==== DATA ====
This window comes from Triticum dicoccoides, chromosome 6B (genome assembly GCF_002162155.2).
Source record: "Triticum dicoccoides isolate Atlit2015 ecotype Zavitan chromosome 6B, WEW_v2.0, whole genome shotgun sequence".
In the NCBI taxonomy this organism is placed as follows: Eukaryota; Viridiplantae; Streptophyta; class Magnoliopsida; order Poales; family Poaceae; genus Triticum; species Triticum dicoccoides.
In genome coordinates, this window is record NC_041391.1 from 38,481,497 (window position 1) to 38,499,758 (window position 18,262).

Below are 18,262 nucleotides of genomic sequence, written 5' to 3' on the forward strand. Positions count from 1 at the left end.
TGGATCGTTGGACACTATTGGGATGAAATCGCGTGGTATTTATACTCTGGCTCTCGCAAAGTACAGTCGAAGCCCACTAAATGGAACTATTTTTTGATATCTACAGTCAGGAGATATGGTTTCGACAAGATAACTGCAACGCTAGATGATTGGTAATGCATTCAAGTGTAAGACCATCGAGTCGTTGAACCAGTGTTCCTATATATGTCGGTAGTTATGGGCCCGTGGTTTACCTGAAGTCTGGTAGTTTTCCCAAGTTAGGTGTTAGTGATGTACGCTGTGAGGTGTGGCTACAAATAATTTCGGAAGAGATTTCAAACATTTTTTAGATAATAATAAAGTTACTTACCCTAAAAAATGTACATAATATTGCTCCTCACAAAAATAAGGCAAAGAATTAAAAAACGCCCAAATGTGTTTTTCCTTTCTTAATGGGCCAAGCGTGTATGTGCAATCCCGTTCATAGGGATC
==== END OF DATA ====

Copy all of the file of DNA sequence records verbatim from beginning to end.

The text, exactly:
This window comes from Triticum dicoccoides, chromosome 6B (genome assembly GCF_002162155.2).
Source record: "Triticum dicoccoides isolate Atlit2015 ecotype Zavitan chromosome 6B, WEW_v2.0, whole genome shotgun sequence".
In the NCBI taxonomy this organism is placed as follows: Eukaryota; Viridiplantae; Streptophyta; class Magnoliopsida; order Poales; family Poaceae; genus Triticum; species Triticum dicoccoides.
In genome coordinates, this window is record NC_041391.1 from 38,481,497 (window position 1) to 38,499,758 (window position 18,262).

Below are 18,262 nucleotides of genomic sequence, written 5' to 3' on the forward strand. Positions count from 1 at the left end.
TGGATCGTTGGACACTATTGGGATGAAATCGCGTGGTATTTATACTCTGGCTCTCGCAAAGTACAGTCGAAGCCCACTAAATGGAACTATTTTTTGATATCTACAGTCAGGAGATATGGTTTCGACAAGATAACTGCAACGCTAGATGATTGGTAATGCATTCAAGTGTAAGACCATCGAGTCGTTGAACCAGTGTTCCTATATATGTCGGTAGTTATGGGCCCGTGGTTTACCTGAAGTCTGGTAGTTTTCCCAAGTTAGGTGTTAGTGATGTACGCTGTGAGGTGTGGCTACAAATAATTTCGGAAGAGATTTCAAACATTTTTTAGATAATAATAAAGTTACTTACCCTAAAAAATGTACATAATATTGCTCCTCACAAAAATAAGGCAAAGAATTAAAAAACGCCCAAATGTGTTTTTCCTTTCTTAATGGGCCAAGCGTGTATGTGCAATCCCGTTCATAGGGATC